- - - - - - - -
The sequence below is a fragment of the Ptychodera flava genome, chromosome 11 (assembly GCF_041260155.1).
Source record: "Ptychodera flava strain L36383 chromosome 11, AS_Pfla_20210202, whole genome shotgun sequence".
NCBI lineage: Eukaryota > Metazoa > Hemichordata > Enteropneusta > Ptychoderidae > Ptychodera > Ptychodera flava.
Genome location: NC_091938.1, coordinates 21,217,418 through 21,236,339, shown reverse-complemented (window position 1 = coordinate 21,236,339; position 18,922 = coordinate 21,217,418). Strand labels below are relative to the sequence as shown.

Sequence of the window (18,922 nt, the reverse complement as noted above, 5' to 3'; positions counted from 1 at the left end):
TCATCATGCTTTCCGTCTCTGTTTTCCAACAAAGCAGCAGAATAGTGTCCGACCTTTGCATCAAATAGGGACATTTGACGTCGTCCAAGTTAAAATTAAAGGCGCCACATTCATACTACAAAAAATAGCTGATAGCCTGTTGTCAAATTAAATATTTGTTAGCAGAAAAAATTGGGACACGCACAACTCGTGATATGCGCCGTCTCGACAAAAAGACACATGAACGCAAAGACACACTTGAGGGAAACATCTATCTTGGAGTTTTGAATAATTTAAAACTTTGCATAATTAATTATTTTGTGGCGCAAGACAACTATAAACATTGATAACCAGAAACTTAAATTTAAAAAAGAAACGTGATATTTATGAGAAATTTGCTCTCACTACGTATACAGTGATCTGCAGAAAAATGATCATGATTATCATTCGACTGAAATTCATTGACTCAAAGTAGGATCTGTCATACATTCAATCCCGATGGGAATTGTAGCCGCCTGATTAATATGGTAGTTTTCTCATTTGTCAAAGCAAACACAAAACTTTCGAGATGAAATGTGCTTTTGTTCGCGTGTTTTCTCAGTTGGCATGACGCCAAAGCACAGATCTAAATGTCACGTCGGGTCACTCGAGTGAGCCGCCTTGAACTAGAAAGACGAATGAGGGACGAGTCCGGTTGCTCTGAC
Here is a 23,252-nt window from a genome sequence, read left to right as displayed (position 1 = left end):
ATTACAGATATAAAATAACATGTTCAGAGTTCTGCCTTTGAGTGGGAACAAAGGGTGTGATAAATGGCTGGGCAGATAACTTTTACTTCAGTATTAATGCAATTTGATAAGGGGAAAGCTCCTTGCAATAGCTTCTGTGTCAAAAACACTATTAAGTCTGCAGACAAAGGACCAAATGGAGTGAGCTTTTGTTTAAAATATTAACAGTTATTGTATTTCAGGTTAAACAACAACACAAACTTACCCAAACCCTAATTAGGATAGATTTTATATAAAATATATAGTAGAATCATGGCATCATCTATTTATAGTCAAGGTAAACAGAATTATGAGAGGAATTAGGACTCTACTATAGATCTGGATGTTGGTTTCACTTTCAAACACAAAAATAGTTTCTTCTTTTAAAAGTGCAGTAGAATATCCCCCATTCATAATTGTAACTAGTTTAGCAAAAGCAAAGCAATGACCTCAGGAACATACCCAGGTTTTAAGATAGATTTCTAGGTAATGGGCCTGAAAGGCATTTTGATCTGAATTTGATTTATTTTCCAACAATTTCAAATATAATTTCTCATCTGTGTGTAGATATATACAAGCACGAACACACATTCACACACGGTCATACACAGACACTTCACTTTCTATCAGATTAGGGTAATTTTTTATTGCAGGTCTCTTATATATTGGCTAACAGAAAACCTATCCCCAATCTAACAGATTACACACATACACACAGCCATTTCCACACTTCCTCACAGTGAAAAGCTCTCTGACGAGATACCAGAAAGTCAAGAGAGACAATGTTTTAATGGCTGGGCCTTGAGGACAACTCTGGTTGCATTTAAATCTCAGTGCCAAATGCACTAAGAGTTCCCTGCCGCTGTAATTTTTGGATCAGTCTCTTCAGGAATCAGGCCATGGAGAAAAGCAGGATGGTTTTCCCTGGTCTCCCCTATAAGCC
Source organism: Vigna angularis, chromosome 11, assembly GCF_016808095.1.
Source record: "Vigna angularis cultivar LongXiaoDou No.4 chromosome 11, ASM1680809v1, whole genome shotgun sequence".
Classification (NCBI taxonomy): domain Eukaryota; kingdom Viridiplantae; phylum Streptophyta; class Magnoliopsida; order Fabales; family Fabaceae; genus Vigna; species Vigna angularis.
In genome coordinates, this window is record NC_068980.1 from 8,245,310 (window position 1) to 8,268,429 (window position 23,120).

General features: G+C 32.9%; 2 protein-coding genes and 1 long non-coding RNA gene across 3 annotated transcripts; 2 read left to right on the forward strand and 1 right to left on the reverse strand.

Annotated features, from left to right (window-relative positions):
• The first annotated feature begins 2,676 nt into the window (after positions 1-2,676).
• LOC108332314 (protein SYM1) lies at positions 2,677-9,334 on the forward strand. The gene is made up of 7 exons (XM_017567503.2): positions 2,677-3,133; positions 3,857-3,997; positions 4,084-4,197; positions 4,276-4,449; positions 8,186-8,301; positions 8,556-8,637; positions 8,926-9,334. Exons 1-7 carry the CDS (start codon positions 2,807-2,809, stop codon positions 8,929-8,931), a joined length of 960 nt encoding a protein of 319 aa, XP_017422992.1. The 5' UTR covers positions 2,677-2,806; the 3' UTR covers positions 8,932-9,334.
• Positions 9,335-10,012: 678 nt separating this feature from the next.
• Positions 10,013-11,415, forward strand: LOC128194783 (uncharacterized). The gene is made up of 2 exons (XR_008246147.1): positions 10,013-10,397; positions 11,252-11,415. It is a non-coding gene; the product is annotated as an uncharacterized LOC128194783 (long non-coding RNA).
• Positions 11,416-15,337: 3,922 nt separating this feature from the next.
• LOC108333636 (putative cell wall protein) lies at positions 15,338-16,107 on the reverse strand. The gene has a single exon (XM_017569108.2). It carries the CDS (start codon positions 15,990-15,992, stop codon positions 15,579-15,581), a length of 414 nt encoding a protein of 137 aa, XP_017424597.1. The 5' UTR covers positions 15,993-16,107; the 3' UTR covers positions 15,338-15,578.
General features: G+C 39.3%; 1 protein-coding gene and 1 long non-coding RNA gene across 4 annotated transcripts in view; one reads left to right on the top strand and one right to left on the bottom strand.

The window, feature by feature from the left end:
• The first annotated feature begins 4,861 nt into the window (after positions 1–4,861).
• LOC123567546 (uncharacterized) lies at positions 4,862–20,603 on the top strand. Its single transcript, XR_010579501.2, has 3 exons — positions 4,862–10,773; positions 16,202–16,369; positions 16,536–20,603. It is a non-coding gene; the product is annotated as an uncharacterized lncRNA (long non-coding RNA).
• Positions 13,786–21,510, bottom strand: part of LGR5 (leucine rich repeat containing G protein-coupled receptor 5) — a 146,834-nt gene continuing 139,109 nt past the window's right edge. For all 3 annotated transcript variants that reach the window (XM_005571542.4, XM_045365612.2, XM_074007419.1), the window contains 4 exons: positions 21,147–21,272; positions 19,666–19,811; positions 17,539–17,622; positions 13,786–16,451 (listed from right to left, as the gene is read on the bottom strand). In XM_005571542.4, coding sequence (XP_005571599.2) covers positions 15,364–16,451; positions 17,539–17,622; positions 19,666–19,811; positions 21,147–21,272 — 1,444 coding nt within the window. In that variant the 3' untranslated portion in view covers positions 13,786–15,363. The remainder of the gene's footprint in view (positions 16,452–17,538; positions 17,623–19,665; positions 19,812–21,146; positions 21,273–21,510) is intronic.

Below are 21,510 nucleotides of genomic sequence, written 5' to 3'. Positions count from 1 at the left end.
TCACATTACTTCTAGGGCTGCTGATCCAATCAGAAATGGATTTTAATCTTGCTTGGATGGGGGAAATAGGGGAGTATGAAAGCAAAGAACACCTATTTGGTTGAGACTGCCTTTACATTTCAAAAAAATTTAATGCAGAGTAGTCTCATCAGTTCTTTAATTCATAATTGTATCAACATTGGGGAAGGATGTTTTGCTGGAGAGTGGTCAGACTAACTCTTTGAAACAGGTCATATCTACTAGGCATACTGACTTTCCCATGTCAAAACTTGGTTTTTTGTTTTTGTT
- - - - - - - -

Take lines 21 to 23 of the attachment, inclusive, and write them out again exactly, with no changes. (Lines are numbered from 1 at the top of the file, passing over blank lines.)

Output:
General features: G+C 39.3%; 1 protein-coding gene and 1 long non-coding RNA gene across 4 annotated transcripts in view; one reads left to right on the top strand and one right to left on the bottom strand.

The window, feature by feature from the left end:
• The first annotated feature begins 4,861 nt into the window (after positions 1–4,861).